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Are you swapping out the hinges and the bolts or just the bolts. That could be important if you don't want to mess up the hinge paint with heat or grinding clean to weld. Just curious. As far as the impact, just be careful not to dent the door with striking pressure. I think it's only 18 gauge, and hitting it that hard could cause denting.
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Old 03-09-2012, 12:20 PM   #11
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I've already tried a torch. Surprisingly it didn't work.I plan on keeping the hinges. Although I'll probably repaint them and the doors.

The doors aren't in that great of shape right now. They make a tight seal, and the windows (mostly) work, but there's some rust that I'll have to bondo over, so I'm not too worried about some dents.

Hopefully I'll have time to try out some of everyone's advice tonight.
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Old 03-09-2012, 12:35 PM   #12
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The shop I took my jeep to had to use an air chisel to get them off.
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Old 03-09-2012, 01:35 PM   #13
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Hopefully it won't come down to it, but how much did the shop charge you to remove the bolts?

I've already spent almost as much money on these bolts as the doors cost me. Granted I only paid $115 for the set, and I needed a torch, and a set of easy out's anyway, but still.

New bolts $12
Torch $20
Easy Outs $15
Oil $5
Drill bits $5 (because I skillfully broke a couple)
Running Total - $57 + tax
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Old 03-09-2012, 09:08 PM   #14
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Project nightmare continues. Impact drive isn't enough to budge these bolts. When that didn't work, I bought a a set of heavy duty extractors and snapped the thickest bit in the bolt. At a loss here.

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Old 03-09-2012, 09:35 PM   #15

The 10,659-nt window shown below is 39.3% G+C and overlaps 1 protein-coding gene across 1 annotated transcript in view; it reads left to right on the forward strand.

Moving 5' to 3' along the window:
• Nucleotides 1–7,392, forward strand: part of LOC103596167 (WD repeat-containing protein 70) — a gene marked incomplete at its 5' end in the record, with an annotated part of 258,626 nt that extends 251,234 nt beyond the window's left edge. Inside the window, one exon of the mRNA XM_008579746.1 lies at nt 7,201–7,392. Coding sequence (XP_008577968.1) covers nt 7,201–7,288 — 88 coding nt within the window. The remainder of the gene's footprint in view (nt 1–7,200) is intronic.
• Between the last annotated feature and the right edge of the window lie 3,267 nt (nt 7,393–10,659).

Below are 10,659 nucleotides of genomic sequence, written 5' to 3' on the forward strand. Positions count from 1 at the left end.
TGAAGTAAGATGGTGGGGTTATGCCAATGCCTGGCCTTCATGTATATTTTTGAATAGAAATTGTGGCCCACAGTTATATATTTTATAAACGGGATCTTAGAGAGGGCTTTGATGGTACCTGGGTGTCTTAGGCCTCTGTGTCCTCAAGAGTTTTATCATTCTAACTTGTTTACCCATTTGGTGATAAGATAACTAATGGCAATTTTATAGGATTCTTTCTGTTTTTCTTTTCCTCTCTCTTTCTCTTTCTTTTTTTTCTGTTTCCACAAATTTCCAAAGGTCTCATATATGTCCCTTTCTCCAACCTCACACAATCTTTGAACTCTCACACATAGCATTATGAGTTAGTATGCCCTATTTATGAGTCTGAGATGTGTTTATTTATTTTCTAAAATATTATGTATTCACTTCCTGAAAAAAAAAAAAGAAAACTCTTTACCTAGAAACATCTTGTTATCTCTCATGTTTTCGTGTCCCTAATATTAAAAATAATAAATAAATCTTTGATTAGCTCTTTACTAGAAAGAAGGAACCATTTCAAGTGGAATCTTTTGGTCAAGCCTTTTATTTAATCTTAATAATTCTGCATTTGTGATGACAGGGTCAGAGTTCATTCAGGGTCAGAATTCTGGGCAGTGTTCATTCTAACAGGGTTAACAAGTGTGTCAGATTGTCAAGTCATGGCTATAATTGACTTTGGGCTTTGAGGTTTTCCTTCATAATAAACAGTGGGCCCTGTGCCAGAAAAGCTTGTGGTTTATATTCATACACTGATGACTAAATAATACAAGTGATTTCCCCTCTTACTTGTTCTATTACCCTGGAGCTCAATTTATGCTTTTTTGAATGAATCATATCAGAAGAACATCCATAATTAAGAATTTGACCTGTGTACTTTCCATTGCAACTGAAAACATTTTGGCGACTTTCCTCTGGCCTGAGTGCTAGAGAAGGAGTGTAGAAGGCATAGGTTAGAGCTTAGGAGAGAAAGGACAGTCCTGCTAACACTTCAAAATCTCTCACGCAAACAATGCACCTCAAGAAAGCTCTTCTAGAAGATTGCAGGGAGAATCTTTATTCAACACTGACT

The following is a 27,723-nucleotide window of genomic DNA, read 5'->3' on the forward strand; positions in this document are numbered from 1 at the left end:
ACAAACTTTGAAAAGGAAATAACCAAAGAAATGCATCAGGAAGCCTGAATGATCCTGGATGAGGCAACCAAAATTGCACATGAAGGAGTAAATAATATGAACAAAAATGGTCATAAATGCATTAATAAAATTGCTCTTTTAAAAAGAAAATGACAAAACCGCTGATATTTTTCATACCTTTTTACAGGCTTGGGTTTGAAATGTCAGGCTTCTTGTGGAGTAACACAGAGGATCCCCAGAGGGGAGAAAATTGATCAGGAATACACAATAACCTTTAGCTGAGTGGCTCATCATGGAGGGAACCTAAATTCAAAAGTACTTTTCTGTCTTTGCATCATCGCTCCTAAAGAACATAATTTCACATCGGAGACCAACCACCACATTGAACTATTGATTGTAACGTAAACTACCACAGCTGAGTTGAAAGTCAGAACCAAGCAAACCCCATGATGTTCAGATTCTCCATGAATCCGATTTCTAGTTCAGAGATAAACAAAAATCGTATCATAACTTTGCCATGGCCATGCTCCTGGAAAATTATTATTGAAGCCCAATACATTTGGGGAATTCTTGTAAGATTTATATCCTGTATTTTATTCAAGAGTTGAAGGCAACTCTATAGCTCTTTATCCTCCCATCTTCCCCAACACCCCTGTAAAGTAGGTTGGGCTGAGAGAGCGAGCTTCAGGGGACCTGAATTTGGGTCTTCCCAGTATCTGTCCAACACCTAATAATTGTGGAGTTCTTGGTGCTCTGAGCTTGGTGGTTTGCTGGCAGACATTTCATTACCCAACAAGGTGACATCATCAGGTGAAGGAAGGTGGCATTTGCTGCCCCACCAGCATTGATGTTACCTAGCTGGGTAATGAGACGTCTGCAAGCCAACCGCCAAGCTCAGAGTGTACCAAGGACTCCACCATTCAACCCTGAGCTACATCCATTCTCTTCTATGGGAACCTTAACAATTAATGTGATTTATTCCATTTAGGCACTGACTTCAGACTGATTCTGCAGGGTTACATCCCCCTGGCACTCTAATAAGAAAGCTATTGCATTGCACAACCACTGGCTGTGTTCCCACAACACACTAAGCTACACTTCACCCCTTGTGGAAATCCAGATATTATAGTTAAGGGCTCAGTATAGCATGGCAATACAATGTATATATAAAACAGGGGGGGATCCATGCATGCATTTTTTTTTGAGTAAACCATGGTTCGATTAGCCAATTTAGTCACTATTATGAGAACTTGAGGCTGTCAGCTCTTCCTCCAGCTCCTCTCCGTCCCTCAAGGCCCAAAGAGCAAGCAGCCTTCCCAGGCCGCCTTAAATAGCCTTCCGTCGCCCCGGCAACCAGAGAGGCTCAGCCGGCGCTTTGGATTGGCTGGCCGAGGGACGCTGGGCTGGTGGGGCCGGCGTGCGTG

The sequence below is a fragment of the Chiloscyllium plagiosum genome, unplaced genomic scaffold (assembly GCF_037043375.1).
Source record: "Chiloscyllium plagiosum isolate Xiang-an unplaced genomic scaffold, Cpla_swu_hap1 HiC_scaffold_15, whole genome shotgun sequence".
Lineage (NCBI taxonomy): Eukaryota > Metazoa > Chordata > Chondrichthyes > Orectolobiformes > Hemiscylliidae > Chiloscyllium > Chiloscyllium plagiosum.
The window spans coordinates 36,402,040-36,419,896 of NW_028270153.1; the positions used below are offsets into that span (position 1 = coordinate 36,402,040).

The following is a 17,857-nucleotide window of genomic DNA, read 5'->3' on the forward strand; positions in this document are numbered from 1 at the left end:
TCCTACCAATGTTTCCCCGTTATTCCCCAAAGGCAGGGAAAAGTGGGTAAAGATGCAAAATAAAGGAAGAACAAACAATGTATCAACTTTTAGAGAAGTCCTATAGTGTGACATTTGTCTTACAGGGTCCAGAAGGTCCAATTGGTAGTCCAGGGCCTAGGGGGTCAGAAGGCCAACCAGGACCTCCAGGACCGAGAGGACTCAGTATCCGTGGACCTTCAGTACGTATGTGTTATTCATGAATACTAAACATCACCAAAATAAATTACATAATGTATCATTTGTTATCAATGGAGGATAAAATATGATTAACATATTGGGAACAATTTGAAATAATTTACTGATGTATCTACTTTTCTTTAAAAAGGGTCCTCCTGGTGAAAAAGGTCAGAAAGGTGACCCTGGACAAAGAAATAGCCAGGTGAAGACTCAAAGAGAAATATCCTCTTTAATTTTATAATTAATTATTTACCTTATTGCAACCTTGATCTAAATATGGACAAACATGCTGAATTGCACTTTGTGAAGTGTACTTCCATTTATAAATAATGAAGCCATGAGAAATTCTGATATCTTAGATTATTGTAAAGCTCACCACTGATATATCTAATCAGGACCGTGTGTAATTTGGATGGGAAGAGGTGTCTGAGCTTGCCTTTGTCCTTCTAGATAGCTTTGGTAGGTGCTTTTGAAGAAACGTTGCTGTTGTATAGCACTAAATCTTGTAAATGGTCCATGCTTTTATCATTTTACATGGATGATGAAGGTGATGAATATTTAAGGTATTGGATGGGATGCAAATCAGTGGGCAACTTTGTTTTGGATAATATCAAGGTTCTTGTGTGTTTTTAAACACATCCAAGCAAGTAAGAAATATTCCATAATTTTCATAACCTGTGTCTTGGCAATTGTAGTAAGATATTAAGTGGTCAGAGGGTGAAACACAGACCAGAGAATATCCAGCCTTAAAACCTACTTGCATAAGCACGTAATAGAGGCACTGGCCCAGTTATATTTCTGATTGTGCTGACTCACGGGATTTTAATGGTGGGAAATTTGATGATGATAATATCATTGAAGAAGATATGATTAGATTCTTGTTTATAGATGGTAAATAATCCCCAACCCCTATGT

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See post #2. It literally took 5-6 minutes per bolt. And a shot of WD-40 every 30 seconds or so to keep the bit cool and lubed.
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Old 03-10-2012, 03:58 AM   #16
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Yeah, that's probably solid advice. But I know once I do that, its my last option. So I guess I'm just afraid to f that up.
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Old 03-10-2012, 07:45 PM   #17
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I completely understand being apprehensive. But, once that head comes off, you lose all of the resistance that bolt has to offer. The whole underside of the bolt head where it is rusted isn't stopping you from turning the remaining threaded piece. Heck, you could even 3/16 hole on the second step and still use an easy out to move it. And truthfully, I've bought several sets of easy outs over the years both kinds that you've used so far, and I have no small ones, because the ALWAYS break. I can't honestly remember if I had a single success with one, especially in such a rusted situation. Have no fear grasshopper!
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Old 03-10-2012, 09:17 PM   #18